Entering 2013, few thought the Minnesota Twins would contend in the division or league for a playoff spot and thus, a youth movement—in some capacity—was underway. The Twins opted to start a youngster in centerfield—Aaron Hicks—who hadn’t had an at-bat above Double-A and chose to give the two middle infield spots at second and shortstop to two players who were relatively inexperienced. While it may be sufficient to argue that both Pedro Florimon and Brian Dozier earned the starting jobs at both shortstop and second base to start the year, it wouldn’t be sufficient to say that the Twins don’t have other options to fill in at either position.
Florimon’s main competition for shortstop seemed to be Eduardo Escobar over the season’s first few weeks, but Florimon has begun to distance himself in the competition after going on a miniature hot-streak at the plate over the last seven days when Florimon has hit .278 with five hits, five runs, one homerun and four RBI over 18 at-bats. While those are good enough numbers to hold down the shortstop position for the Twins, as sad as that may be, Dozier has started to struggle mightily at second base after getting off to a decent start in April.
Over the last seven days, Dozier has gone 2-16 with two hits and one run, good enough for a .125 batting average. This had led to decreased playing time for Dozier and increased playing time for Jamey Carroll and Escobar. The question I have wondered throughout the early weeks of the season is why isn’t Carroll given a shot to play every day?
Carroll was signed last off-season to be a veteran presence in the Twins’ lineup and a stabilizing force defensively in the infield. What you know you are going to get every time Carroll steps onto the field is hard work, little power, professionalism and average hitting and defensive ability. That consistency cannot be undervalued on a team that is full of inconsistencies. So far in 2013, Carroll is hitting .291 with 16 hits, 12 runs, zero HR and five RBI over 55 at-bats in 18 games played. With the struggles of Dozier at second and Florimon at short, at times, why not give Carroll a shot to earn a starting position?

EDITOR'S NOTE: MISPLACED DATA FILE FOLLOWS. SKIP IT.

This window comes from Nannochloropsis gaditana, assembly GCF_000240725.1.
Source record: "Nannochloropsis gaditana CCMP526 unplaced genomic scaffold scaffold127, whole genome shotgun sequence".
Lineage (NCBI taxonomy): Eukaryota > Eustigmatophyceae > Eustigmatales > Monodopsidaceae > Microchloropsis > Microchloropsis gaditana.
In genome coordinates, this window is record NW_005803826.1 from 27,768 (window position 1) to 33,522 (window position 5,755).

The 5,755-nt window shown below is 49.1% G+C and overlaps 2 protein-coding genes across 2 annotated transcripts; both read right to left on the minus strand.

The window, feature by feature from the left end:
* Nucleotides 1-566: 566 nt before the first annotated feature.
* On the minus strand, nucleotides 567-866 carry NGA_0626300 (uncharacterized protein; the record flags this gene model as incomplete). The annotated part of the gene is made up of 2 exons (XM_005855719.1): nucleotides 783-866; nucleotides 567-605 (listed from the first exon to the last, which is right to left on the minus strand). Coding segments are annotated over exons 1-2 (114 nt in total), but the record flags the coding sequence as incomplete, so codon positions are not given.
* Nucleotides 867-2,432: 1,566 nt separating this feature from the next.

It is obvious that when Carroll is in the lineup, he is a stabilizing force and can contribute when given the opportunity. On a team that is still, relatively, in the hunt for a playoff spot, there is no need to not play the best players available in order to give your team the best chance to win. In the Twins’ case, I do not blame them for starting Dozier and Florimon because they are both young and they need to prove whether or not they belong in the future plans of the organization; but once the team starting playing good ball and remaining within striking distance of .500 for the majority of April and May, you have to play the best players on the roster in order to remain in contention.
Right now, Carroll is the best option at second for the Twins and deserves to hold down the starting position for the foreseeable future. If and when the Twins fall far enough out of contention that the team begins looking back toward the future through transactions and playing time, then you can return to playing the likes of Dozier and Florimon based on age and future potential alone. I understand that this may hinder the development opportunities of these young players, but why not put the future plans on hold to try and contend in the present?
It isn’t as if Dozier and Florimon have huge and very talented futures in front of them—not saying that they couldn’t be serviceable players, but not star players anyway— because if they did, we wouldn’t be having this conversation right now. Neither have taken the position and solidified it; thus, it is time to give the veteran Carroll what he deserves: more playing time and a starting job.